It sounds good in theory, right? The problem was only a few of us took the Thought Journals seriously. Writing down some very random thoughts the night before the due date defeated the whole object of the exercise. I had never been a ‘Dear Diary’ type of girl, although I had always loved to write. Diaries with little locks on, given to me as presents on birthdays and Christmas, have always remained unopened and untouched amongst other junk in the bottom drawer of my dresser. There was something about them that seemed both frivolous and soppy. I’m sure people who kept diaries didn’t really start each entry with ‘Dear Diary’, but in my mind they did and that’s what made it seem all a little pathetic.

But even though a Thought Journal did the same thing as a diary, it felt different somehow. Thought Journal sounded more serious, more intellectual than a silly diary. Recording my thoughts made me feel important, as if my thoughts really mattered. A notebook instead of a pink hard cover diary with flowers, bows and a lock, made me feel as if I was above silly thoughts about boys I liked and girlie gossip. The notebook made me feel as if I had something important to say and that if the world ended, then the next inhabitants of Earth would find my Thought Journals and know what it was like when I lived. Well, that’s what I thought when I was in Grade 5. Now I’m in my senior year of High School and my Thought Journal is all that keeps me alive.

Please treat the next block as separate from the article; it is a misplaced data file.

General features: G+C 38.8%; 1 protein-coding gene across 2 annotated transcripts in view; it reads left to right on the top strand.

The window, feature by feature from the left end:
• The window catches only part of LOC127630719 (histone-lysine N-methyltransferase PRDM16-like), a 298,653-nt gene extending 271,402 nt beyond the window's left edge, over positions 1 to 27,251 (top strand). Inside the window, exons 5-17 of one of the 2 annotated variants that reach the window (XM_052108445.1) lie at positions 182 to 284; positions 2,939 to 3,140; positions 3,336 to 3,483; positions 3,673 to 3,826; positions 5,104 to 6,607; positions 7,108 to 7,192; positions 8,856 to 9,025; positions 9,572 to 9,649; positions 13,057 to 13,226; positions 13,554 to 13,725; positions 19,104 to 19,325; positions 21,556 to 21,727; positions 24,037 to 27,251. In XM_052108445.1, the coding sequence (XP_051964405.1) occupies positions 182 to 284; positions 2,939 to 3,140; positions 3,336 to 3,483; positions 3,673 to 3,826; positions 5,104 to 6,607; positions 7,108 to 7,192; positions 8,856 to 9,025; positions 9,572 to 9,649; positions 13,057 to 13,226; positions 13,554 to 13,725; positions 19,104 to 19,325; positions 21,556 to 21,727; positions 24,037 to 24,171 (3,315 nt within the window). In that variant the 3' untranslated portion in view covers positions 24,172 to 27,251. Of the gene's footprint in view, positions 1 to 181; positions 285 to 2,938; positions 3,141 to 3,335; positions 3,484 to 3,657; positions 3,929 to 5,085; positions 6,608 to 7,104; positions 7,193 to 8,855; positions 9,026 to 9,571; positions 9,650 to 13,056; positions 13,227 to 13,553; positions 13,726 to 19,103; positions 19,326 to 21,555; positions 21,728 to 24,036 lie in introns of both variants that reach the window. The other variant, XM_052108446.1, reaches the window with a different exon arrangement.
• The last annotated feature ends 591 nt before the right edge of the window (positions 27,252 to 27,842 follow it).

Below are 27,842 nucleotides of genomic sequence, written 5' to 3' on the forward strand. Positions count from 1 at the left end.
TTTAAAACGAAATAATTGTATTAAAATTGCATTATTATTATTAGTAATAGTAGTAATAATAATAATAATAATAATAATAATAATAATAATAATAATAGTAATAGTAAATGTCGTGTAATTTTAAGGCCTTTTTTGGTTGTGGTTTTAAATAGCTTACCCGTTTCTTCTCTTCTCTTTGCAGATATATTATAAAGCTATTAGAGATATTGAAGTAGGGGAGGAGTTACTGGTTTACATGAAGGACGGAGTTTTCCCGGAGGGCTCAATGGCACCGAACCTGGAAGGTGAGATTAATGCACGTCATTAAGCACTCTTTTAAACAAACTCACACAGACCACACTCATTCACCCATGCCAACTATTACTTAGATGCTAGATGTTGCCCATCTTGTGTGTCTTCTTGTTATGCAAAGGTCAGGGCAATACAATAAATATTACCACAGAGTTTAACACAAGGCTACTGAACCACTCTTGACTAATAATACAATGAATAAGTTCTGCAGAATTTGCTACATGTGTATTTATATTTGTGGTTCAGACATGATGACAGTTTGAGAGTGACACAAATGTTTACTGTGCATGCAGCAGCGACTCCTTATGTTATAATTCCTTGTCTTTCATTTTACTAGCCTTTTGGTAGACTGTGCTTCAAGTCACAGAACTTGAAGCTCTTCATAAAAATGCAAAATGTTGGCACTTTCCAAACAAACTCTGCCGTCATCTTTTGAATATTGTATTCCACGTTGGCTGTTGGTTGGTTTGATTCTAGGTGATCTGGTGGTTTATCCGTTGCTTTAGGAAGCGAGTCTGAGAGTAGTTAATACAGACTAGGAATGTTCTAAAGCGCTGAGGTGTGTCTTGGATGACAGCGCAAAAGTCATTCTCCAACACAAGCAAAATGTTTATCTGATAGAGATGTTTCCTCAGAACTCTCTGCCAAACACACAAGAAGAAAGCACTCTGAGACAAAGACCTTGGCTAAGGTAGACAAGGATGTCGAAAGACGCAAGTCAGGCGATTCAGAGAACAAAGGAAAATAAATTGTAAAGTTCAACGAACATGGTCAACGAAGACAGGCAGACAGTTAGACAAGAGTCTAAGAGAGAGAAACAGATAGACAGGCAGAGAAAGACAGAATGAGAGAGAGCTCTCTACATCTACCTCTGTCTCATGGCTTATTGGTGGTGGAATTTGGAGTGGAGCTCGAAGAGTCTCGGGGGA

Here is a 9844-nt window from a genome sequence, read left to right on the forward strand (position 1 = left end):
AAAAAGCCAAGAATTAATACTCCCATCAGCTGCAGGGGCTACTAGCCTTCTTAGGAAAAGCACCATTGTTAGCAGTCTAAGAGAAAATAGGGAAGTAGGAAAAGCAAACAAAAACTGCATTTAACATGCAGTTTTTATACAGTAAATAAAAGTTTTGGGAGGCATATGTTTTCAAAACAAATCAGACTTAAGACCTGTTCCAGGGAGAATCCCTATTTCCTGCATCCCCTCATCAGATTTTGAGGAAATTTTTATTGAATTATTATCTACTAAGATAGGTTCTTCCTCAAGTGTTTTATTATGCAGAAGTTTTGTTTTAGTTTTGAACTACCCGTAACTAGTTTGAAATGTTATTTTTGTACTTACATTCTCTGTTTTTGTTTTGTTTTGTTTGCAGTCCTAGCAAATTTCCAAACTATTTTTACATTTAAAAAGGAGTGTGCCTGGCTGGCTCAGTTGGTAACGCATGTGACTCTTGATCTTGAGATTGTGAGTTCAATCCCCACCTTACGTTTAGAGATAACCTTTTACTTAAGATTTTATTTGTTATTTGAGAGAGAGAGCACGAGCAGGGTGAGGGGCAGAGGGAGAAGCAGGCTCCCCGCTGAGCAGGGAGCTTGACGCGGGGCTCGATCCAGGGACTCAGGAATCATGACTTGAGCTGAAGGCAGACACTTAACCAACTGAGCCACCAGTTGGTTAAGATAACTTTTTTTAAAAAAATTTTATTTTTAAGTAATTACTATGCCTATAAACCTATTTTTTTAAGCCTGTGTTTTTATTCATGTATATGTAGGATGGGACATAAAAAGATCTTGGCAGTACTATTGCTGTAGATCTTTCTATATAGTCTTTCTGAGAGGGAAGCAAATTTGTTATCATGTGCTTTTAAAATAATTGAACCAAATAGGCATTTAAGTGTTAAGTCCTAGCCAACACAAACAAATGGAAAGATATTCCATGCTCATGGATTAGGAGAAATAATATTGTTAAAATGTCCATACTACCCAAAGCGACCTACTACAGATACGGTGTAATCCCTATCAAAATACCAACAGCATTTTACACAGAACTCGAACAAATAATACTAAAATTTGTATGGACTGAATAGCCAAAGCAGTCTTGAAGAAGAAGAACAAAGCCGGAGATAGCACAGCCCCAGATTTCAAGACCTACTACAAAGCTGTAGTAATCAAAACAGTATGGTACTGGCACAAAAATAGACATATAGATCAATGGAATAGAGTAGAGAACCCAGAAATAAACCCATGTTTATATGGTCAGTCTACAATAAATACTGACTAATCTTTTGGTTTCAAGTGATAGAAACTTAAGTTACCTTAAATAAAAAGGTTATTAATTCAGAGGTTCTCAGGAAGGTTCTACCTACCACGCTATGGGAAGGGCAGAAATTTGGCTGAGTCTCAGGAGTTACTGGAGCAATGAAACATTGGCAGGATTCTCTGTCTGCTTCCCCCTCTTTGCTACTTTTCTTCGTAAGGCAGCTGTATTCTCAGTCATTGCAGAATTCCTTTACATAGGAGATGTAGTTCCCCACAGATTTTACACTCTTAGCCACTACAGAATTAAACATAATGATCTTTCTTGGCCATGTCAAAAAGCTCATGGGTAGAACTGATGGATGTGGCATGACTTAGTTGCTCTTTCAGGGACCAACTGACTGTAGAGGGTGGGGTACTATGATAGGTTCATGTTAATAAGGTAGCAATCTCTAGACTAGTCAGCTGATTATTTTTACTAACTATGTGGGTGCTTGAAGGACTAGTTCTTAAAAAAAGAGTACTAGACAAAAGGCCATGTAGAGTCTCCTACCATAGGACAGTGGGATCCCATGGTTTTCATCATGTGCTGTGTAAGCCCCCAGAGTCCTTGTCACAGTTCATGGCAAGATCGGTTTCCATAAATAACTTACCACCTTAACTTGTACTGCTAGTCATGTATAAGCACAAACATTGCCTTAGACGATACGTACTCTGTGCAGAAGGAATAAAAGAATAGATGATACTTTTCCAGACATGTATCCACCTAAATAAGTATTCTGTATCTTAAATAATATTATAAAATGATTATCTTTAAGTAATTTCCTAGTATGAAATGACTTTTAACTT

Chapter 2 Arek